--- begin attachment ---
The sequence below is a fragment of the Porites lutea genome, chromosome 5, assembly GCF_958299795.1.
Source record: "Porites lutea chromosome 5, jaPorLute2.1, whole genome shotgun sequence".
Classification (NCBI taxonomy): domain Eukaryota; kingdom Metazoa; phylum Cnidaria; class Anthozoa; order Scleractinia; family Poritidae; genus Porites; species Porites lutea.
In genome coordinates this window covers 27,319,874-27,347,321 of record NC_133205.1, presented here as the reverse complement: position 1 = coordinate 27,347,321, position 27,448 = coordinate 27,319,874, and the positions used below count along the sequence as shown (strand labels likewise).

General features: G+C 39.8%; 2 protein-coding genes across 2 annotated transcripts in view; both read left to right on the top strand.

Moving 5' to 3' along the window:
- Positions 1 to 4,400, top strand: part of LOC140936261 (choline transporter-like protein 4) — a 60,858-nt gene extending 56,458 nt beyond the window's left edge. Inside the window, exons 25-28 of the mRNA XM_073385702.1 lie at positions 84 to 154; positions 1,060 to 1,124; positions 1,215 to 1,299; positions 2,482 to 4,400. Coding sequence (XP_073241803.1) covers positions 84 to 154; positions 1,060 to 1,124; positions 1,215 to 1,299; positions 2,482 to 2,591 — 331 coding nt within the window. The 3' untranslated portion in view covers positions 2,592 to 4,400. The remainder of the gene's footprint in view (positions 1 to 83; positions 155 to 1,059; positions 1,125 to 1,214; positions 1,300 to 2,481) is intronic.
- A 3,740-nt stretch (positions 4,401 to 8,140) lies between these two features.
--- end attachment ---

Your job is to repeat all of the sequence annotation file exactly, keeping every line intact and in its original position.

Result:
The sequence below is a fragment of the Porites lutea genome, chromosome 5, assembly GCF_958299795.1.
Source record: "Porites lutea chromosome 5, jaPorLute2.1, whole genome shotgun sequence".
Classification (NCBI taxonomy): domain Eukaryota; kingdom Metazoa; phylum Cnidaria; class Anthozoa; order Scleractinia; family Poritidae; genus Porites; species Porites lutea.
In genome coordinates this window covers 27,319,874-27,347,321 of record NC_133205.1, presented here as the reverse complement: position 1 = coordinate 27,347,321, position 27,448 = coordinate 27,319,874, and the positions used below count along the sequence as shown (strand labels likewise).

General features: G+C 39.8%; 2 protein-coding genes across 2 annotated transcripts in view; both read left to right on the top strand.

Moving 5' to 3' along the window:
- Positions 1 to 4,400, top strand: part of LOC140936261 (choline transporter-like protein 4) — a 60,858-nt gene extending 56,458 nt beyond the window's left edge. Inside the window, exons 25-28 of the mRNA XM_073385702.1 lie at positions 84 to 154; positions 1,060 to 1,124; positions 1,215 to 1,299; positions 2,482 to 4,400. Coding sequence (XP_073241803.1) covers positions 84 to 154; positions 1,060 to 1,124; positions 1,215 to 1,299; positions 2,482 to 2,591 — 331 coding nt within the window. The 3' untranslated portion in view covers positions 2,592 to 4,400. The remainder of the gene's footprint in view (positions 1 to 83; positions 155 to 1,059; positions 1,125 to 1,214; positions 1,300 to 2,481) is intronic.
- A 3,740-nt stretch (positions 4,401 to 8,140) lies between these two features.